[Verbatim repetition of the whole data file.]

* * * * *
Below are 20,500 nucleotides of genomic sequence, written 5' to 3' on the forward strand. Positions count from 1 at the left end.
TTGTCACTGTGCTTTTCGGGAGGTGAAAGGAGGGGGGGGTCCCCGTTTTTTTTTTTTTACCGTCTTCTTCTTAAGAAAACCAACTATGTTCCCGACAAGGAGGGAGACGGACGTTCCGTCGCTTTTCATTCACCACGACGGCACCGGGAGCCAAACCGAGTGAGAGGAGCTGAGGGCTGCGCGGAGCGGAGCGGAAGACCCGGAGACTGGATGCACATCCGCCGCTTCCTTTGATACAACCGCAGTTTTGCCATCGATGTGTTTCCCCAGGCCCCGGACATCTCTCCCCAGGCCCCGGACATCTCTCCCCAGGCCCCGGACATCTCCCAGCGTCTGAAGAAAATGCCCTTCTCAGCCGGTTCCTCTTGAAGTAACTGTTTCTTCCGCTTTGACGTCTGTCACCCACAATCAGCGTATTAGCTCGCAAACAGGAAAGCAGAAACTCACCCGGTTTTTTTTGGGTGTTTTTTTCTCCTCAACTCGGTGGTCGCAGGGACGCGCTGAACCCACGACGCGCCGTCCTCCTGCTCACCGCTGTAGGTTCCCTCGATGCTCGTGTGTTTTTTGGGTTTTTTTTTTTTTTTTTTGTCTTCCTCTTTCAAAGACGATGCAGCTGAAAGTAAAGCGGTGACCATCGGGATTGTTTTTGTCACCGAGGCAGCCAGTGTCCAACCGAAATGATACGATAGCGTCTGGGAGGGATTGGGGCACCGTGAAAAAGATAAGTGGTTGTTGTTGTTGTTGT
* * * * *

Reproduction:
Below are 20,500 nucleotides of genomic sequence, written 5' to 3' on the forward strand. Positions count from 1 at the left end.
TTGTCACTGTGCTTTTCGGGAGGTGAAAGGAGGGGGGGGTCCCCGTTTTTTTTTTTTTACCGTCTTCTTCTTAAGAAAACCAACTATGTTCCCGACAAGGAGGGAGACGGACGTTCCGTCGCTTTTCATTCACCACGACGGCACCGGGAGCCAAACCGAGTGAGAGGAGCTGAGGGCTGCGCGGAGCGGAGCGGAAGACCCGGAGACTGGATGCACATCCGCCGCTTCCTTTGATACAACCGCAGTTTTGCCATCGATGTGTTTCCCCAGGCCCCGGACATCTCTCCCCAGGCCCCGGACATCTCTCCCCAGGCCCCGGACATCTCCCAGCGTCTGAAGAAAATGCCCTTCTCAGCCGGTTCCTCTTGAAGTAACTGTTTCTTCCGCTTTGACGTCTGTCACCCACAATCAGCGTATTAGCTCGCAAACAGGAAAGCAGAAACTCACCCGGTTTTTTTTGGGTGTTTTTTTCTCCTCAACTCGGTGGTCGCAGGGACGCGCTGAACCCACGACGCGCCGTCCTCCTGCTCACCGCTGTAGGTTCCCTCGATGCTCGTGTGTTTTTTGGGTTTTTTTTTTTTTTTTTTGTCTTCCTCTTTCAAAGACGATGCAGCTGAAAGTAAAGCGGTGACCATCGGGATTGTTTTTGTCACCGAGGCAGCCAGTGTCCAACCGAAATGATACGATAGCGTCTGGGAGGGATTGGGGCACCGTGAAAAAGATAAGTGGTTGTTGTTGTTGTTGT